EV: Well, that is an interesting question because I can't really answer either of those with a "yes" or "no." Sometimes I have a glimpse in my mind of some images before I start painting. Then once I start working, I don't paint what I visualized in the past, but sometimes those images come through. I do sort of build on things; I don't just let things evolve without directing it the way I want. I did in the past just paint in a way where images just flowed uncontrollably. I noticed that I was painting the same painting over and over. Maybe I still am now. These days though, I do build over existing shapes and work more three-dimensionally; that has expanded a lot of what I do.

--"CONSTRUCT-C," latex on wood, 2006

--"PB3," oil on wood, 2007

--"PORTEA," oil on canvas, 2008

RW: Your forms are also very sculptural, in a way. Have you done any work in three dimensions, or are you more intrigued by, say, the mysterious, ambiguous quality the forms take because they're represented in paint?

EV: Well, I have done some 3-D pieces and some of the stuff I am doing in the studio is more sculptural. I do really love the flat plane that is a "canvas;” it has a special place in my heart.

RW: Working on wood seems to give your recent work a real sharpness and clarity, while oil is a somewhat warm, organic medium. Does that relationship complement this idea of the human experience of the city, or is there another reason you've been working with these materials?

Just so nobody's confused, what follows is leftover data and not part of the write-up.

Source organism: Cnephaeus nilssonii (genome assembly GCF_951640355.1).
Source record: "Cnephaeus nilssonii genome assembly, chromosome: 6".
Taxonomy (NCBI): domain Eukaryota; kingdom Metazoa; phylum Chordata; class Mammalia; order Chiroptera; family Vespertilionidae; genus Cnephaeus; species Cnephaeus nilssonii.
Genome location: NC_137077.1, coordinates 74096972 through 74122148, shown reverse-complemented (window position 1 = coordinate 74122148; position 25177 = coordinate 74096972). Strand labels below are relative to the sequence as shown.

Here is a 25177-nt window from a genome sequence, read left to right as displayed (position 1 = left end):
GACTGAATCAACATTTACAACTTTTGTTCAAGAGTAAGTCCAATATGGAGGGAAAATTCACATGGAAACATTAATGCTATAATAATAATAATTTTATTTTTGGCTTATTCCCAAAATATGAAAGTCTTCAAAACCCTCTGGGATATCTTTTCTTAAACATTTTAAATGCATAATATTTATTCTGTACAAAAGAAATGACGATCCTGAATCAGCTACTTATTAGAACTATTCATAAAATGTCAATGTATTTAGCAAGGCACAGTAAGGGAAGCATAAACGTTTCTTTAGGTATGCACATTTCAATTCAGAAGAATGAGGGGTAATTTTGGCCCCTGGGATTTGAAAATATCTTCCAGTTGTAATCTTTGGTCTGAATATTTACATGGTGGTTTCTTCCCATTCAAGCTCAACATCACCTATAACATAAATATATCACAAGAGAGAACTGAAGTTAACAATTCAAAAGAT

EV: Well, I do like to switch it up; it sort of keeps me on my toes. I haven't been able to use oils for a little bit now, as I have switched to acrylics due to an allergy. I started using oils when I was twelve and I guess it sort of caught up to me. I love canvas for painterly organic pieces, this allows for the paint to really speak and where I feel that I can really express myself with the medium. With wood, I find that I get a more graphic hard-edged result, so I'll use that when I am feeling like I want crisp shapes that do lean more towards the industrial side. I don't find myself consciously deciding which one to use, unless I have a specific reason. I find that for smaller scale work I like to work on wood and for larger scale I like to work on canvas, maybe because the canvas is lighter.

--"PB3," oil on wood, 2007

--"ALG," oil on canvas, 2008

--"DSTR," oil on canvas, 2008

RW: In my first correspondence, I said some of your pieces look like the inside of the body of a cyborg. Is there something there about our experience of ourselves, bodies, in the city--in a highly mechanized, digital age--or was I way off base?

EV: You aren't off base at all. The shape constructions I use are all influenced by the urban surroundings. The human body is a big part of the fabric that makes up the cityscape, although I am not painting representationally, at all. I do notice that sometimes a soft, rounded, delicate, yet heavy shape is necessary to bring together the painting that I am working on. That sort of shape I equate to a human symbol, maybe it's an appendage or intricate detail. Sometimes the symbols are intricate, like the way eyelashes whimsically flow and repeat themselves alongside each other.